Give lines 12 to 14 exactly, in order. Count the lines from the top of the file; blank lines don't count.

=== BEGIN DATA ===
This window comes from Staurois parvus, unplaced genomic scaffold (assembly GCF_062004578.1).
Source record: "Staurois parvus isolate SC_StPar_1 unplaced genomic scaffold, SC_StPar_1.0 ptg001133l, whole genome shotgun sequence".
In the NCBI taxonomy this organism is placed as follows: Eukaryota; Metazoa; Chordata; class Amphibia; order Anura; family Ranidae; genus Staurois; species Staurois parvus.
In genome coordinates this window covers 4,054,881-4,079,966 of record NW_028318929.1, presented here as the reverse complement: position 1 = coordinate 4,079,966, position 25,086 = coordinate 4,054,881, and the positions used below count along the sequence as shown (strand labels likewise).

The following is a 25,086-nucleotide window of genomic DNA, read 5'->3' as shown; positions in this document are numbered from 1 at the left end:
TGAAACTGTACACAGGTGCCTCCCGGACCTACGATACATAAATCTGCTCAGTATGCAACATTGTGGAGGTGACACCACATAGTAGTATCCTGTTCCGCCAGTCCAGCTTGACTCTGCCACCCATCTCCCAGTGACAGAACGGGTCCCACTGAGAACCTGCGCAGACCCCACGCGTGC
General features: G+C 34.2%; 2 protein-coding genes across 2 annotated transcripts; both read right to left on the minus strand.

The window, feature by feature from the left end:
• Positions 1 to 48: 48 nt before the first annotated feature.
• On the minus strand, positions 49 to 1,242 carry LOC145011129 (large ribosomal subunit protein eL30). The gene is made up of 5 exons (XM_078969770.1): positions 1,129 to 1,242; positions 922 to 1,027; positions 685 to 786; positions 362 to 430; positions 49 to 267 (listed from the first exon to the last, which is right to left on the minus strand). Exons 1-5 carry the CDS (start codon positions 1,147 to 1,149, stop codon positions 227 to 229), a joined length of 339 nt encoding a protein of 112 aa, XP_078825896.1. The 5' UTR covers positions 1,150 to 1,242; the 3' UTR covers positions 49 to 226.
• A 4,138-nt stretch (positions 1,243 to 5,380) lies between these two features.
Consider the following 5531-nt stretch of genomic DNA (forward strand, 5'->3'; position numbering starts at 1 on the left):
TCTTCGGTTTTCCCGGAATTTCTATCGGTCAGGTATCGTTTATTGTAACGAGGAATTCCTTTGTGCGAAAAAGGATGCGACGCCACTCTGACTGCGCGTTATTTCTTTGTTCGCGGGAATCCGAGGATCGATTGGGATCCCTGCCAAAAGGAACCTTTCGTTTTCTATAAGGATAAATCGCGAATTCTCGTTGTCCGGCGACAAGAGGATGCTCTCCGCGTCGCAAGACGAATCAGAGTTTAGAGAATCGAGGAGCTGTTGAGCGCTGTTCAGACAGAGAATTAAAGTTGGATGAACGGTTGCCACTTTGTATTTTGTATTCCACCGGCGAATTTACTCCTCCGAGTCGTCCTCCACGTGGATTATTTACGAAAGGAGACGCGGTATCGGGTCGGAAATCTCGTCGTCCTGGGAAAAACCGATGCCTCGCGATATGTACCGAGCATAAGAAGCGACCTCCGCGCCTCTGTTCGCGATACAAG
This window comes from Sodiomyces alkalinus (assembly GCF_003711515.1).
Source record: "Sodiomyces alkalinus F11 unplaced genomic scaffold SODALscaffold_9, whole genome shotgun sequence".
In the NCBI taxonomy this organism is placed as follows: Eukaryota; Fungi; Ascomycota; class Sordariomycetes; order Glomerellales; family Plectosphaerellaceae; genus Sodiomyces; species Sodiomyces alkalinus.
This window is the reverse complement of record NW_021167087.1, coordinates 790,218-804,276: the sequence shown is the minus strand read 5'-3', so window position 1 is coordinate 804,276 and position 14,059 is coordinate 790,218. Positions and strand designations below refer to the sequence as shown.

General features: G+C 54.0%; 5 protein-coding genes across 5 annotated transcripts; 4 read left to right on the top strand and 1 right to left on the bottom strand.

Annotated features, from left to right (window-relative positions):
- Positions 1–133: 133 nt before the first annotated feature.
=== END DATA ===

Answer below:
Consider the following 5531-nt stretch of genomic DNA (forward strand, 5'->3'; position numbering starts at 1 on the left):
TCTTCGGTTTTCCCGGAATTTCTATCGGTCAGGTATCGTTTATTGTAACGAGGAATTCCTTTGTGCGAAAAAGGATGCGACGCCACTCTGACTGCGCGTTATTTCTTTGTTCGCGGGAATCCGAGGATCGATTGGGATCCCTGCCAAAAGGAACCTTTCGTTTTCTATAAGGATAAATCGCGAATTCTCGTTGTCCGGCGACAAGAGGATGCTCTCCGCGTCGCAAGACGAATCAGAGTTTAGAGAATCGAGGAGCTGTTGAGCGCTGTTCAGACAGAGAATTAAAGTTGGATGAACGGTTGCCACTTTGTATTTTGTATTCCACCGGCGAATTTACTCCTCCGAGTCGTCCTCCACGTGGATTATTTACGAAAGGAGACGCGGTATCGGGTCGGAAATCTCGTCGTCCTGGGAAAAACCGATGCCTCGCGATATGTACCGAGCATAAGAAGCGACCTCCGCGCCTCTGTTCGCGATACAAG
This window comes from Sodiomyces alkalinus (assembly GCF_003711515.1).